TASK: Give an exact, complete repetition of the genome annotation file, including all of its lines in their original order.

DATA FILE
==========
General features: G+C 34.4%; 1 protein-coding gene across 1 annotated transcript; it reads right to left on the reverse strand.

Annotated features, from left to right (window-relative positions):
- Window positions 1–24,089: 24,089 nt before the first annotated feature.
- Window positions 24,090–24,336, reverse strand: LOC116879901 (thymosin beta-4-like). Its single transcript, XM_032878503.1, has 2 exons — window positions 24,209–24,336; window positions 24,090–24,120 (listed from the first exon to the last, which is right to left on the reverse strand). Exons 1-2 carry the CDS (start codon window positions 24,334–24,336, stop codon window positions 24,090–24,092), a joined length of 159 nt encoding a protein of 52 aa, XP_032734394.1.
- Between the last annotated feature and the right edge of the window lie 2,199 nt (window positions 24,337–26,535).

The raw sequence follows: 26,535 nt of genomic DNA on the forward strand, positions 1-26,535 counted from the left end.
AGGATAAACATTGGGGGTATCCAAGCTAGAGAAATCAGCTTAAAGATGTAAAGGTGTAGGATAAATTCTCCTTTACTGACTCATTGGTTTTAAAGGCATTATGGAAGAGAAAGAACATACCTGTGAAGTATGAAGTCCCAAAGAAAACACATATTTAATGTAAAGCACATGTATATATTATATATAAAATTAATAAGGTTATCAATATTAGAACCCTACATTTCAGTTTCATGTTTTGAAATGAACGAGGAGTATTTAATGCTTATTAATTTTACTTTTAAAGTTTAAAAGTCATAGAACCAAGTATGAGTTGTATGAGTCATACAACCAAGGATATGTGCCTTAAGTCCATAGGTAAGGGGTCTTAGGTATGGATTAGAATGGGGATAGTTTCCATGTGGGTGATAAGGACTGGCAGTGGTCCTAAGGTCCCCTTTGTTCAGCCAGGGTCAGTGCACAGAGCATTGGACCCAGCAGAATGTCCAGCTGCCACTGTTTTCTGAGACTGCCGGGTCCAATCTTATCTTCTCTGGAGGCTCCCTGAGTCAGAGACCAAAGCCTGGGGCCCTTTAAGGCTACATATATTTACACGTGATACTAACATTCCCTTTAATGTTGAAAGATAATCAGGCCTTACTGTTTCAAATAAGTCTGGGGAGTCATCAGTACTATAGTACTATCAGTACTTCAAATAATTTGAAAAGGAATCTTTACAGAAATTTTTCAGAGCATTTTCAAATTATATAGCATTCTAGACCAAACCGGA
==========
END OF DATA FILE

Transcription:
General features: G+C 34.4%; 1 protein-coding gene across 1 annotated transcript; it reads right to left on the reverse strand.

Annotated features, from left to right (window-relative positions):
- Window positions 1–24,089: 24,089 nt before the first annotated feature.
- Window positions 24,090–24,336, reverse strand: LOC116879901 (thymosin beta-4-like). Its single transcript, XM_032878503.1, has 2 exons — window positions 24,209–24,336; window positions 24,090–24,120 (listed from the first exon to the last, which is right to left on the reverse strand). Exons 1-2 carry the CDS (start codon window positions 24,334–24,336, stop codon window positions 24,090–24,092), a joined length of 159 nt encoding a protein of 52 aa, XP_032734394.1.
- Between the last annotated feature and the right edge of the window lie 2,199 nt (window positions 24,337–26,535).

The raw sequence follows: 26,535 nt of genomic DNA on the forward strand, positions 1-26,535 counted from the left end.
AGGATAAACATTGGGGGTATCCAAGCTAGAGAAATCAGCTTAAAGATGTAAAGGTGTAGGATAAATTCTCCTTTACTGACTCATTGGTTTTAAAGGCATTATGGAAGAGAAAGAACATACCTGTGAAGTATGAAGTCCCAAAGAAAACACATATTTAATGTAAAGCACATGTATATATTATATATAAAATTAATAAGGTTATCAATATTAGAACCCTACATTTCAGTTTCATGTTTTGAAATGAACGAGGAGTATTTAATGCTTATTAATTTTACTTTTAAAGTTTAAAAGTCATAGAACCAAGTATGAGTTGTATGAGTCATACAACCAAGGATATGTGCCTTAAGTCCATAGGTAAGGGGTCTTAGGTATGGATTAGAATGGGGATAGTTTCCATGTGGGTGATAAGGACTGGCAGTGGTCCTAAGGTCCCCTTTGTTCAGCCAGGGTCAGTGCACAGAGCATTGGACCCAGCAGAATGTCCAGCTGCCACTGTTTTCTGAGACTGCCGGGTCCAATCTTATCTTCTCTGGAGGCTCCCTGAGTCAGAGACCAAAGCCTGGGGCCCTTTAAGGCTACATATATTTACACGTGATACTAACATTCCCTTTAATGTTGAAAGATAATCAGGCCTTACTGTTTCAAATAAGTCTGGGGAGTCATCAGTACTATAGTACTATCAGTACTTCAAATAATTTGAAAAGGAATCTTTACAGAAATTTTTCAGAGCATTTTCAAATTATATAGCATTCTAGACCAAACCGGA